Review

Spielberg’s new West Side Story

Screenshot from film teaser

I went to watch the rebooted West Side Story with my mother before the full extent of the Omicron outbreak was known, thankfully at a very early and relatively empty screening of the film.  I had been worried that it would ruin my mother’s fond memories of watching the 1961 original where she has often reminisced about friends in that era saying it was so good that they went to see it many times at the cinema. However, she insisted she still wanted to give this Steven Spielberg version a go.

This 2021 reboot sticks to the original plot of the love story between Tony and Maria based in 1950’s America, highlighting all the racial tensions played out via rival gangs the Jets and Sharks.  It balances the aspirations of the ‘American dream’ versus the harsh reality of fitting in as seen in the well-known song ‘America’.  All the other songs from the original are also included and are actually sung by the main actors in the updated film unlike in the 1961 version which was largely dubbed over with ghost singers.  Lavish dance scenes are as dramatic and as well choreographed as in the original even if they have been reinvented in places.

I was pleased to see that this updated version had actual Latinos playing the Puerto Rican roles unlike in the Natalie Wood film where Rita Moreno (who played Anita) was the only actor actually from Puerto Rico.   Moreno also starred in this reboot as Valentina, a revamp of the Doc character from the original.   Maria is now played by Rachel Zegler who is of Columbian and Polish descent.  She has described how she has had people tell her to go back to where she comes from in the US, even though she was born in New Jersey! This sadly shows how some of the issues looked at in the film are still not resolved today.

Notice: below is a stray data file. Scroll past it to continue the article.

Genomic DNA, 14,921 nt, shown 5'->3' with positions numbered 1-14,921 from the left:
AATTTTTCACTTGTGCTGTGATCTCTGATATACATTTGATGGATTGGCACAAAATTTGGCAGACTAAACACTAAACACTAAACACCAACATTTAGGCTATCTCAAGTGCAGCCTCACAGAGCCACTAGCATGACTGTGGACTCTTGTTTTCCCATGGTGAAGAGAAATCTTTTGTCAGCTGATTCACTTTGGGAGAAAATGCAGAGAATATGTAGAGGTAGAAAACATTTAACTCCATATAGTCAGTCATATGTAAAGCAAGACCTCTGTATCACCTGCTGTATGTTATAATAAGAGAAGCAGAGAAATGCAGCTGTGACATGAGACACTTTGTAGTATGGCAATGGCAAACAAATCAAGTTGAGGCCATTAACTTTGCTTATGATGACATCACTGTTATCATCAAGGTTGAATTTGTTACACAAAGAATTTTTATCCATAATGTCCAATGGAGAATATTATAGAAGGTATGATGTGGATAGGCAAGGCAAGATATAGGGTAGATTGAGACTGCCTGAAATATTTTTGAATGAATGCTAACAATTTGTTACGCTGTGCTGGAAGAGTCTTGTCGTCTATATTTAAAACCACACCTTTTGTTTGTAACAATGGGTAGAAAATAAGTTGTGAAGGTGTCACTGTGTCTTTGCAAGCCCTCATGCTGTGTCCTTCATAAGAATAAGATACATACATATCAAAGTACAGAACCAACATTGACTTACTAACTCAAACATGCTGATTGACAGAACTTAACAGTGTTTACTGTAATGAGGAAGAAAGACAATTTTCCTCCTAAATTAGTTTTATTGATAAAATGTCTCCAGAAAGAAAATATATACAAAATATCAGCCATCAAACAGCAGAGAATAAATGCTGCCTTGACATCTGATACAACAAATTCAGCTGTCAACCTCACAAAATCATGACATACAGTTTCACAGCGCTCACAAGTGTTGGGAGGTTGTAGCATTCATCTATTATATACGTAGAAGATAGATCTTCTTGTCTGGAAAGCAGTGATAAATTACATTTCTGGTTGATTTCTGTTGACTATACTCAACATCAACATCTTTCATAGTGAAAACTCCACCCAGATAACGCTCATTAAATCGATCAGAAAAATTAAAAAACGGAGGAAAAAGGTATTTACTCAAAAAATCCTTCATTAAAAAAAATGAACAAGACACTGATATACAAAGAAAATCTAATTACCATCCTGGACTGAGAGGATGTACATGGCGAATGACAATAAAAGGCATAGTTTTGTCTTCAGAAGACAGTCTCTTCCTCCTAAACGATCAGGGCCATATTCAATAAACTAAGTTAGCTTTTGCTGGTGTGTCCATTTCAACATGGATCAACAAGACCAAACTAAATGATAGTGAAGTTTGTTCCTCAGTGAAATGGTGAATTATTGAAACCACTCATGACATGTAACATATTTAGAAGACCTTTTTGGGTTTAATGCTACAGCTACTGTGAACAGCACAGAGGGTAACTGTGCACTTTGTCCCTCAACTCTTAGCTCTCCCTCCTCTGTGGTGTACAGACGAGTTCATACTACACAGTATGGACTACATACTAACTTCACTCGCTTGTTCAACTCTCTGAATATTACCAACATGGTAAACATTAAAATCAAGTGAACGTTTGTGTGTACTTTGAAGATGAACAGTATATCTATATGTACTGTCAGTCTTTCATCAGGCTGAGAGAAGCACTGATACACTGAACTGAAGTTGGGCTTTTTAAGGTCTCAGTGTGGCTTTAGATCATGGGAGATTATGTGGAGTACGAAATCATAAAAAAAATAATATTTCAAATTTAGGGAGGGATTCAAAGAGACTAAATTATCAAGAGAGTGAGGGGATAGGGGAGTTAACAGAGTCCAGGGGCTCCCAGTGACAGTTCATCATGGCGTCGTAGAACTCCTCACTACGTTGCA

I was genuinely surprised and impressed that the film contained a significant amount of Spanish dialogue without subtitles. Just enough English was left in, however, to make it perfectly clear what was happening.  However, for those of you wanting to practise your understanding of Spanish, this is definitely the perfect film to do this to!

From the North East

By the end of the film the few people in the cinema were all crying at the ending and my mother remarked she had forgotten that “it had such a sad ending”.  Our conclusion? This new version certainly packs a punch and is highly recommended viewing but probably safer to wait till it is out on DVD to watch at the moment!

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